So often, we moms evaluate our own mothering by our worst days and compare ourselves to other moms on their best days. But both measurements are wrong and can result in a whole lot of unnecessary (not to mention ungodly) anxiety, false guilt, and self-pity.
When we get back from that awful trip to the grocery store with three small fussy children, or endure an entire day of teenage sullenness we conclude that this “worst day ever” is the measure of our mothering: total failure.
But then we go online—where a whole lot of mothering “best days” are to be found—and assume other moms have it altogether.
We read a mom-blog with gorgeous photographs of a creatively decorated, perfectly clean and organized children’s room and we assume this must be what this woman’s entire house looks like all the time.
Or our Facebook feed is full of parental reports of children’s latest sibling-loving, super-adorable, mature-beyond-their-years comments and we assume that this is what conversations in those homes must sound like all the time.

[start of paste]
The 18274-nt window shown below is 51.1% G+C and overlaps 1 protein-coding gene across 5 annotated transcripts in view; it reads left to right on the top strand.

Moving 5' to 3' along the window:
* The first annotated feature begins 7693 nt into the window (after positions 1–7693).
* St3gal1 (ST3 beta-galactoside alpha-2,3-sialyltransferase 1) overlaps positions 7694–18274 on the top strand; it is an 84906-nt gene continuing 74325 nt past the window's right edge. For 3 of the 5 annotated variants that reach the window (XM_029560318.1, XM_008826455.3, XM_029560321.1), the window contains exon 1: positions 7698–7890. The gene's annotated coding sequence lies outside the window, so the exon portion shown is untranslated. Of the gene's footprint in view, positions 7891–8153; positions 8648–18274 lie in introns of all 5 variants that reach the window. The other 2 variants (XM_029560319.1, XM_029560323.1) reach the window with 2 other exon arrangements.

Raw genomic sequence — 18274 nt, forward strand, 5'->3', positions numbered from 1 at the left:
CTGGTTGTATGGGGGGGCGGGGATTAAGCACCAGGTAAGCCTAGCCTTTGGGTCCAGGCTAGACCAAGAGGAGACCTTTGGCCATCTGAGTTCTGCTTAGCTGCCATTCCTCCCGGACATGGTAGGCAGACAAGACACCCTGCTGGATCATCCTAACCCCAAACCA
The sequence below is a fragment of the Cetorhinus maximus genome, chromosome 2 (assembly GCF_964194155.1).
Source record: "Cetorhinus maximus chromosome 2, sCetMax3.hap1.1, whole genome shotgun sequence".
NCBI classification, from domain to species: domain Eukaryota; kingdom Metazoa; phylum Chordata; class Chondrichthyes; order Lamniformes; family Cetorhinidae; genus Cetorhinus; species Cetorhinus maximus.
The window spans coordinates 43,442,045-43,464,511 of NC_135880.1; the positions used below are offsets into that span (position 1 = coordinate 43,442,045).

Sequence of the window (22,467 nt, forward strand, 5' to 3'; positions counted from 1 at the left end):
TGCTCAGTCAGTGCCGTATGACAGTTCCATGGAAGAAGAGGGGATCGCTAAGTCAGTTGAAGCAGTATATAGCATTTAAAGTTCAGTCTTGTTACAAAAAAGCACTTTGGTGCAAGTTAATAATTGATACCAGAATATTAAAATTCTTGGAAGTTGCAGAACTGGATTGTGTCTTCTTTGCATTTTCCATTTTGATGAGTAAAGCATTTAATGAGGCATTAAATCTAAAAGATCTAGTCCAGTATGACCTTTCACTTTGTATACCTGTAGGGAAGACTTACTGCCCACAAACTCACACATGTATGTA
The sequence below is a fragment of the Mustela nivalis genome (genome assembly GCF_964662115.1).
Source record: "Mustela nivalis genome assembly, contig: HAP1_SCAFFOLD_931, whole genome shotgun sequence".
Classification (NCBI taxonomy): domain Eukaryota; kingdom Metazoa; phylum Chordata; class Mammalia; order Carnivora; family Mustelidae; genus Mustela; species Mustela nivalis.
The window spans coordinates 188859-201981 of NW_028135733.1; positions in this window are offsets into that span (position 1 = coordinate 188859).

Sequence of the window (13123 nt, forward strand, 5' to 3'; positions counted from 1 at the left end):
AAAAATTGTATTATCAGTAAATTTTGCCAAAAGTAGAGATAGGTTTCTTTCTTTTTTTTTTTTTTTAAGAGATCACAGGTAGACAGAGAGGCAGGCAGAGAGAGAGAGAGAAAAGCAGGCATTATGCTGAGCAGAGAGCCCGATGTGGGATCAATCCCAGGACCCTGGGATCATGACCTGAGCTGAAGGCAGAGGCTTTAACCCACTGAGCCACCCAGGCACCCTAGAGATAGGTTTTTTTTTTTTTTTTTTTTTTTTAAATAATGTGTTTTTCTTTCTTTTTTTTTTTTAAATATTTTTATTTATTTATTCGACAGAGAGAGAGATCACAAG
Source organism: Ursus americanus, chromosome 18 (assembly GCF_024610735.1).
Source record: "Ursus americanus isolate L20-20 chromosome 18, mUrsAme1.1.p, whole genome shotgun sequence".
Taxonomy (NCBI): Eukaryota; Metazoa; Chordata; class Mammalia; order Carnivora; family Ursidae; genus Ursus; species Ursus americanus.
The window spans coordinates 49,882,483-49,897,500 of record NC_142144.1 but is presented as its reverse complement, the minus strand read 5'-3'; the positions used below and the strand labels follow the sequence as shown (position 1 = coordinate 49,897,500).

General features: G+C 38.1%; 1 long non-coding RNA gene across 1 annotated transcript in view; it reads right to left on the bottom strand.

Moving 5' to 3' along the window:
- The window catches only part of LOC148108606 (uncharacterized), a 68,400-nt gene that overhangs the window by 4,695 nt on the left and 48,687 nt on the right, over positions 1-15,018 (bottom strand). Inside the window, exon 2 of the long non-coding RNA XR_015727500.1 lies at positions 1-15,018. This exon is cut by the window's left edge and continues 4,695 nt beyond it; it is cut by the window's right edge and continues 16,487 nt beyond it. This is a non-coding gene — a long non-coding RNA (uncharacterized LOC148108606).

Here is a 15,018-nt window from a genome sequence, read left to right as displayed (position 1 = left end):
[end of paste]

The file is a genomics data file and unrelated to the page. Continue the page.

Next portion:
Or we pop over to Pinterest only to conclude that every other woman must serve fresh, delicious, beautiful, organic meals to her family all the time.
What we can’t see online are the ten messy-house, fussy-children, cereal-for-dinner days for every one Pinterest-perfect moment. So we must be alert to our temptation to compare ourselves to a false standard—a picture that someone else is trying to portray, or that we have filled out in our own minds based on a single snapshot.
And if browsing routinely leaves us prone to compare, overwhelmed, and guilt-ridden, then it may be a sign we need to cut back online and return regularly and ruthlessly to Scripture: to remind us that each day (for every mom!) has enough trouble of its own (Matt 6:34), but also that “as your days, so shall your strength be” (Deut. 33:25) and that if we do not grow weary in doing good, in due season we will reap if we do not give up (Gal 6:9).